Student Perspectives

Teaching about the Holocaust: Influencing How Generations Will Learn from the Past by Medical Student William Porter

Posted by Sheldon Rubenfeld on December 26, 2016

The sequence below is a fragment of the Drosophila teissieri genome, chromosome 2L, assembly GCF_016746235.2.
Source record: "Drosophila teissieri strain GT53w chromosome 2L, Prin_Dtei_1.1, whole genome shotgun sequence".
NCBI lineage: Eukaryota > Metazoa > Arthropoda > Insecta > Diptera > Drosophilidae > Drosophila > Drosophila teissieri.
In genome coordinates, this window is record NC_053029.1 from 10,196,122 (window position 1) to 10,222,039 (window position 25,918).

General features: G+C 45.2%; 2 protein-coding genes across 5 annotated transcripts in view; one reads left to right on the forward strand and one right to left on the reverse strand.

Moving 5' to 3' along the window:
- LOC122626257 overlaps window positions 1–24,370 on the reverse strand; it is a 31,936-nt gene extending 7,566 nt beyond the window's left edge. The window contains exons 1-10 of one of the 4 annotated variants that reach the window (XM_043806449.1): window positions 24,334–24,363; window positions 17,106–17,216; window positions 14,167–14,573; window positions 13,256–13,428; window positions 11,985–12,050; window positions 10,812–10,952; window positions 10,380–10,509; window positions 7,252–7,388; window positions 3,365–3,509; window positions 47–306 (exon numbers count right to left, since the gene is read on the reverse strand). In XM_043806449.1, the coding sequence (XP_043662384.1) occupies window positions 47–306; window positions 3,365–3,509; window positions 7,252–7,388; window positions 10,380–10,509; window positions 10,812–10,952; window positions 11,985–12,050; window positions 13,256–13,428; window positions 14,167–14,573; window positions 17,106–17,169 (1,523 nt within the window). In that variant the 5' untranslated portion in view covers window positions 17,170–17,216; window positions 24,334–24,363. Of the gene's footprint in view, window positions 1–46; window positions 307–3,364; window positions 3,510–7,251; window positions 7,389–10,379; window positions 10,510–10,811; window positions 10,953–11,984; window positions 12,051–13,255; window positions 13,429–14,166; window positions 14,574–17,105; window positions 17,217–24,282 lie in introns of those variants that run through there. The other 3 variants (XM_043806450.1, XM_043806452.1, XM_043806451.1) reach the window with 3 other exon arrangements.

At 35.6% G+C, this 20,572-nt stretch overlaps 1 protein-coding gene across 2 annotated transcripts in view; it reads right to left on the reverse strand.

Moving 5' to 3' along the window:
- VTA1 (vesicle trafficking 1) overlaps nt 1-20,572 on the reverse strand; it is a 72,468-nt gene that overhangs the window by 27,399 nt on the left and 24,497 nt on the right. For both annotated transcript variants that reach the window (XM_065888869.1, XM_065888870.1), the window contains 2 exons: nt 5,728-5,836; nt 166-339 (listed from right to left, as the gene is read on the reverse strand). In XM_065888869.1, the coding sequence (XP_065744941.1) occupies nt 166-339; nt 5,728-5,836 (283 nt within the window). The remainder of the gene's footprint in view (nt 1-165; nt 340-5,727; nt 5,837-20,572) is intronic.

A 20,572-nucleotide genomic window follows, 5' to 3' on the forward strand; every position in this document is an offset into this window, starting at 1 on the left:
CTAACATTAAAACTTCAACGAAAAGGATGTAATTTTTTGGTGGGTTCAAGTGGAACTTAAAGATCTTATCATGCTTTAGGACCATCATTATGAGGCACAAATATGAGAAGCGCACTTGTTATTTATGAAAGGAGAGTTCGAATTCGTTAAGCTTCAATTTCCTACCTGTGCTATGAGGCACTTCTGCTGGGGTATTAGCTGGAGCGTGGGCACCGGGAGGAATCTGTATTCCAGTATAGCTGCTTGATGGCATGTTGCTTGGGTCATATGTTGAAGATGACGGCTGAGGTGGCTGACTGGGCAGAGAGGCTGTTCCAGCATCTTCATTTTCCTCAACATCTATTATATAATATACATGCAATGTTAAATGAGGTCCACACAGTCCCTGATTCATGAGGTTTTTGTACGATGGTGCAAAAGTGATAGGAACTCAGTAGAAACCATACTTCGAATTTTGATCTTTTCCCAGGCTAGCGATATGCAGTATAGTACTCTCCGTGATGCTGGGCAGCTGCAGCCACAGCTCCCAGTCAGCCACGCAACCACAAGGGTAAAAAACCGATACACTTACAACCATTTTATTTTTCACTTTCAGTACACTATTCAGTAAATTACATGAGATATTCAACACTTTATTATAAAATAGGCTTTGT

As Holocaust survivors are dying out, and as Israel, the Jewish State, is viewed more and more as an oppressor, there is a shift from study of the Holocaust to the study of genocide, intolerance, human rights, and hate. The essential but little known role of the German medical profession, and the even less well-known moral, legal, and philanthropic support provided by American eugenicists for German eugenic policies, are very likely to be forgotten. Dismissing or covering up the public health policies and medical practices of German physicians would be another way of forgetting both the Holocaust and its medical crimes, one aspect of the Holocaust that distinguishes it from other genocides. William Porter states in this essay a sentiment that is widely held by students who study medicine and the Holocaust: “…a more realistic portrayal of the Holocaust in our education seems like a profound way to take meaning from its atrocities as we shape tomorrow’s leaders.”

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